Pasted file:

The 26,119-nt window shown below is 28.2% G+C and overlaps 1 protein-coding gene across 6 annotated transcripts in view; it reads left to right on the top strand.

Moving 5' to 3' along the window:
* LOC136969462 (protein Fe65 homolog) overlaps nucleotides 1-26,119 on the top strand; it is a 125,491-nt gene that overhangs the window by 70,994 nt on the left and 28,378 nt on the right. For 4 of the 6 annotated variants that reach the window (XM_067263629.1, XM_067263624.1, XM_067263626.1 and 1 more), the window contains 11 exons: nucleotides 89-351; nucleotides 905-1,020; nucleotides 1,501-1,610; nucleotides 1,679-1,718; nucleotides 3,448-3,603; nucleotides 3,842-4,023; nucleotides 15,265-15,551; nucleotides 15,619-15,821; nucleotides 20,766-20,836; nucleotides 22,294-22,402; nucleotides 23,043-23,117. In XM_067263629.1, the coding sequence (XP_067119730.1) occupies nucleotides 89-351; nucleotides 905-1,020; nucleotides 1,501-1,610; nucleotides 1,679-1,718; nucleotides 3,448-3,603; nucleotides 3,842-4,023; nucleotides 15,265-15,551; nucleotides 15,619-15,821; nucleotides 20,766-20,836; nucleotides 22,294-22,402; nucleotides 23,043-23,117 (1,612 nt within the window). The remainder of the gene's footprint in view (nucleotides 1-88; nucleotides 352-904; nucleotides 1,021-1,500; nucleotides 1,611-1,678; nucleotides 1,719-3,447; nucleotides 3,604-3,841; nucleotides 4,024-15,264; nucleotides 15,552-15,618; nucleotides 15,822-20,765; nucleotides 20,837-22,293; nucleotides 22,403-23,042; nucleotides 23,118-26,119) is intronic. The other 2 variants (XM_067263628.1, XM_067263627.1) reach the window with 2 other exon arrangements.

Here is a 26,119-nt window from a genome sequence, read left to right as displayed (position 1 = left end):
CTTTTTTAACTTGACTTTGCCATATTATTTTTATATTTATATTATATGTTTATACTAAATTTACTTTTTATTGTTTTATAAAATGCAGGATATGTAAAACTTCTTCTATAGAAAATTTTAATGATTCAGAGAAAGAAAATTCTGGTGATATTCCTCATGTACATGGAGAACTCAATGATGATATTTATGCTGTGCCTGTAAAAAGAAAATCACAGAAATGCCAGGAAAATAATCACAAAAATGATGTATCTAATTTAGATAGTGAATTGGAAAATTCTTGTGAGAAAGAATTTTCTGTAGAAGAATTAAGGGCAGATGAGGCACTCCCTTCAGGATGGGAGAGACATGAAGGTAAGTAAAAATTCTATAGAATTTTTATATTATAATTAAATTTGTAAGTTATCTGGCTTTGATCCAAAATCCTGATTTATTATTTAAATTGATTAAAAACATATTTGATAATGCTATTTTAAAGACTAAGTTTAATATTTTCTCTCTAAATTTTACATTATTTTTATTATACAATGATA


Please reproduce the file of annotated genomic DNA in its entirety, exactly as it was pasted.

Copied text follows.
The 26,119-nt window shown below is 28.2% G+C and overlaps 1 protein-coding gene across 6 annotated transcripts in view; it reads left to right on the top strand.

Moving 5' to 3' along the window:
* LOC136969462 (protein Fe65 homolog) overlaps nucleotides 1-26,119 on the top strand; it is a 125,491-nt gene that overhangs the window by 70,994 nt on the left and 28,378 nt on the right. For 4 of the 6 annotated variants that reach the window (XM_067263629.1, XM_067263624.1, XM_067263626.1 and 1 more), the window contains 11 exons: nucleotides 89-351; nucleotides 905-1,020; nucleotides 1,501-1,610; nucleotides 1,679-1,718; nucleotides 3,448-3,603; nucleotides 3,842-4,023; nucleotides 15,265-15,551; nucleotides 15,619-15,821; nucleotides 20,766-20,836; nucleotides 22,294-22,402; nucleotides 23,043-23,117. In XM_067263629.1, the coding sequence (XP_067119730.1) occupies nucleotides 89-351; nucleotides 905-1,020; nucleotides 1,501-1,610; nucleotides 1,679-1,718; nucleotides 3,448-3,603; nucleotides 3,842-4,023; nucleotides 15,265-15,551; nucleotides 15,619-15,821; nucleotides 20,766-20,836; nucleotides 22,294-22,402; nucleotides 23,043-23,117 (1,612 nt within the window). The remainder of the gene's footprint in view (nucleotides 1-88; nucleotides 352-904; nucleotides 1,021-1,500; nucleotides 1,611-1,678; nucleotides 1,719-3,447; nucleotides 3,604-3,841; nucleotides 4,024-15,264; nucleotides 15,552-15,618; nucleotides 15,822-20,765; nucleotides 20,837-22,293; nucleotides 22,403-23,042; nucleotides 23,118-26,119) is intronic. The other 2 variants (XM_067263628.1, XM_067263627.1) reach the window with 2 other exon arrangements.

Here is a 26,119-nt window from a genome sequence, read left to right as displayed (position 1 = left end):
CTTTTTTAACTTGACTTTGCCATATTATTTTTATATTTATATTATATGTTTATACTAAATTTACTTTTTATTGTTTTATAAAATGCAGGATATGTAAAACTTCTTCTATAGAAAATTTTAATGATTCAGAGAAAGAAAATTCTGGTGATATTCCTCATGTACATGGAGAACTCAATGATGATATTTATGCTGTGCCTGTAAAAAGAAAATCACAGAAATGCCAGGAAAATAATCACAAAAATGATGTATCTAATTTAGATAGTGAATTGGAAAATTCTTGTGAGAAAGAATTTTCTGTAGAAGAATTAAGGGCAGATGAGGCACTCCCTTCAGGATGGGAGAGACATGAAGGTAAGTAAAAATTCTATAGAATTTTTATATTATAATTAAATTTGTAAGTTATCTGGCTTTGATCCAAAATCCTGATTTATTATTTAAATTGATTAAAAACATATTTGATAATGCTATTTTAAAGACTAAGTTTAATATTTTCTCTCTAAATTTTACATTATTTTTATTATACAATGATA